Kathy: Or Gilligan's Island.
Pam: Yeah.
Kathy: Or Amazing Grace. I think we did that one once or twice.
Pam: OK, I love those suggestions. And those are actually some of our favorites as well. So you really think that humor is one of the really big themes that would appeal mostly to boys and then once again going back to that excitement and adventure and hero stories. A lot of times in children's literature there are heroes and I think heroes really do appeal to boys. What do you think about that?
Kathy: They do. They appeal to all of us really because the hero of heroes is Jesus. And we're attracted to that; and so I think definitely all of us are attracted to heroes but boys identify in a special way with heroes. And that's what I saw in my boys in the way that they were enamored of certain heroes that we read about.
Pam: Thinking back, you told me at one point you had a 13 year old down to a newborn, and then knowing that you had so many boys, a large number of those little bitty kids had to have been boys. So what wisdom can you share with a mom who's struggling to keep Morning Time going with a bunch of little boys who are maybe a bit noisy and wiggly and even interrupting to the point of just total distraction and frustration for the mother?
Kathy: I had those days. So anything that I'm saying here I probably learned mostly by my failures. Little drops of water, little grains of sand; even if you only get a little bit in each day for a season, it's okay. Also, the principle of short lessons can be helpful. We definitely had two sessions a day when we had a lot of little ones, and we took advantage of nap time for reading. I'm a fan of playpens, and I'm a fan of baby gates, and we used those. There were times when I made little tapes for my little ones with me reciting poems and catechism questions and phonics rules and all kinds of random things, my husband and I both did, and I would put the little ones in their bedrooms, in a safe place, in a play pen or in their cribs with the tape going, not to sleep but to listen and then I would take that time to read with my older kids. So there were lots of creative ways like that that I managed and there were a lot of days when it was horrible. It was just not good and we put it all away and did something else.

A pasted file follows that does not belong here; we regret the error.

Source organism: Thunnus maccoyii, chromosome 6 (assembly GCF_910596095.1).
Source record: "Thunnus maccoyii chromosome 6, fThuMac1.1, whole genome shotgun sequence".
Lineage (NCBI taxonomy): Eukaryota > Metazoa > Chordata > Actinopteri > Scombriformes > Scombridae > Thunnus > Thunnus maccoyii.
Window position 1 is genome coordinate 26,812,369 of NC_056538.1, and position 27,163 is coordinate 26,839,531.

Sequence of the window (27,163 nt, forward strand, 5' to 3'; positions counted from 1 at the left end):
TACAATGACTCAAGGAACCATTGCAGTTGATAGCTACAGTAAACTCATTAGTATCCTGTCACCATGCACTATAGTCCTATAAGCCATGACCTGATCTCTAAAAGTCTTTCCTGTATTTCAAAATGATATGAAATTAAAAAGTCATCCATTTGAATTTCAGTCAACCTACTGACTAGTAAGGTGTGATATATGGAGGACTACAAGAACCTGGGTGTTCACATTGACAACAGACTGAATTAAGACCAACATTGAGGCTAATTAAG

Pam: Now, I'm assuming that as you were reading to this audience of boys, they were not sitting perfectly still on their hands?
Kathy: My boys still don't sit perfect, none of them. I have 29 year olds who don't sit still Work with the wiggle. I forget who I co opted that from some homeschool guru. I don't remember who it was. Work with the wiggle. But you can't expect them to sit perfectly still while you're reading. They need to move and that's a good thing and you have to see that as they're not trying to irritate you. They're just doing what they do but on the other hand they do need to learn to sit quietly sometimes. I found that because we had our kids with us in church most of time those two things kind of reinforced each other. They learned to sit still for a sermon at a relatively young age. It was always a learning process and there was always battles that went on to make it happen. But that would reinforce the Reading Time and the Reading Time would reinforce the being able to sit still for a sermon. So I think it's kind of important that you work on it but that you don't expect perfection, really ever.
Pam: Right. So maybe staring with a very small amount of time and trying to grow that time as they get a little older.
Kathy: I used to tell my kids when we would do Reading Time and they would find 40 different ways to mount a sofa; they would have legs up in the air, they would have legs over the edge, whatever, we just had rules about not touching each other, pretty much but however they wanted to sit, however they wanted their head dangling or their feet dangling, I didn't worry too much about. Another thing that I did as they got a little older and I had toddlers and up, I would allow quiet toys. So if they could play quietly with Legos or play quietly with Playmobil without grabbing their brother's Playmobil or Legos - if they could do those things quietly, play with their little cars, I would allow that. They couldn't make noises but they were allowed to have things in their hands. And then the other thing that we did as they got a little bit older was I give them a sketch book. I'd write the date and the books we were reading and poems we were reading and then I would give them a two page sketch book spread and say, “OK, you can draw anything you want on these two pages.” And I gave them Prismacolors and they would color. And actually those are kind of precious keepsakes now.